Charles Leclerc says the opening laps to every weekend at Spa-Francorchamps are always physically demanding before the body adjusts to the circuit.
Arguably the most thrilling complex on the track is the Eau Rouge/Radillion section, which sees drivers climb uphill, compressing the car.
Leclerc has driven at Spa just once in a Formula 1 car, last year when he raced for Sauber - however he failed to complete a racing lap as he was involved in a spectacular first corner crash with Nico Hulkenberg and Fernando Alonso.
The venture to Spa marks the traditional end to the summer break, with Leclerc keen to get back underway.
"Spa-Francorchamps is one of the greatest race tracks in the world and one of the most beautiful that we race on in Formula 1," Leclerc said. "So it makes starting racing again after the summer break even more enjoyable.
"It’s always impressive when you realise just how fast the current Formula 1 cars can go through the corners and at no other track is that perception so obvious. I’m thinking particularly of the uphill esses at Eau Rouge.
"The first time you get a look at it, you realise how narrow and steep it is. Well, in the dry, it’s flat, despite the compression and other aspects making it particularly demanding physically, especially in the first few laps.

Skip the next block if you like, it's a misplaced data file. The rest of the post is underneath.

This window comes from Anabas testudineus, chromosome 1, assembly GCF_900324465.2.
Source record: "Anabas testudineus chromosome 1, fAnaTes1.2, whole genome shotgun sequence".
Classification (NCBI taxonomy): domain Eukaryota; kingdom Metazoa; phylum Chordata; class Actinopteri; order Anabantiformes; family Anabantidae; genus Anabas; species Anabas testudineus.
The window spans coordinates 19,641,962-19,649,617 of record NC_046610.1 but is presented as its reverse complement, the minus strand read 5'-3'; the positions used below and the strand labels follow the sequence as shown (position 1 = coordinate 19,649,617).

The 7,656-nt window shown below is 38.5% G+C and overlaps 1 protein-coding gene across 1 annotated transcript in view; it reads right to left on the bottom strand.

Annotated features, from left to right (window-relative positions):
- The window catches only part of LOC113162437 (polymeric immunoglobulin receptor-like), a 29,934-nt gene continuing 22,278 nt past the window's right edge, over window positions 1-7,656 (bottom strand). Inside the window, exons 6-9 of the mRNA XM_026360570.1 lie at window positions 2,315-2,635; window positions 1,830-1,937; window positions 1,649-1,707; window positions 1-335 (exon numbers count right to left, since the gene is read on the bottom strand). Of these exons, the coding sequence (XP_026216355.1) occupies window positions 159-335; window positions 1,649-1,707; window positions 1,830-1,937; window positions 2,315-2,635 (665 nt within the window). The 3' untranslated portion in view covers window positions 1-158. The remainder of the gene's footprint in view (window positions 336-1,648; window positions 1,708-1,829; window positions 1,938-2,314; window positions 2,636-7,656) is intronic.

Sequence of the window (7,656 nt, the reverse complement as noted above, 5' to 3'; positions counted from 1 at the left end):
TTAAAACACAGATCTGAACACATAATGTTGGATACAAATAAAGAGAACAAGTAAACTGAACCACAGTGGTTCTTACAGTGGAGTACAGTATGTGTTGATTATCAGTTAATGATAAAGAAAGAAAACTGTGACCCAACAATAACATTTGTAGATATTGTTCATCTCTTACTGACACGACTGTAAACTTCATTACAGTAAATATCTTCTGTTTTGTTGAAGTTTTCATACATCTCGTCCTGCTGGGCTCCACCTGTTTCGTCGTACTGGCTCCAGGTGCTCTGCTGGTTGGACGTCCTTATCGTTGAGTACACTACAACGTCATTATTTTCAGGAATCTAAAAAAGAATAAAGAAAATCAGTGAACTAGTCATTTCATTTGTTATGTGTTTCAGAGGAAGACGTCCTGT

"With each passing lap, your neck gets used to it, your brain takes it all on board and it becomes a corner like any other, trying to get the most out of it to help with the rest of the lap, but it is still a unique section of track.
"And there are plenty of others key points at Spa, which is why it is so important to get all the key sections absolutely right to produce the best possible performance on the first qualifying lap. That’s also because it is a particularly long lap and having to abort one can upset your timetable for that part of the session.”
Ferrari is yet to win a race this season, but could find itself closer to achieving a victory at Spa this weekend and Monza next time out - two circuits that reward strong straight-line speed.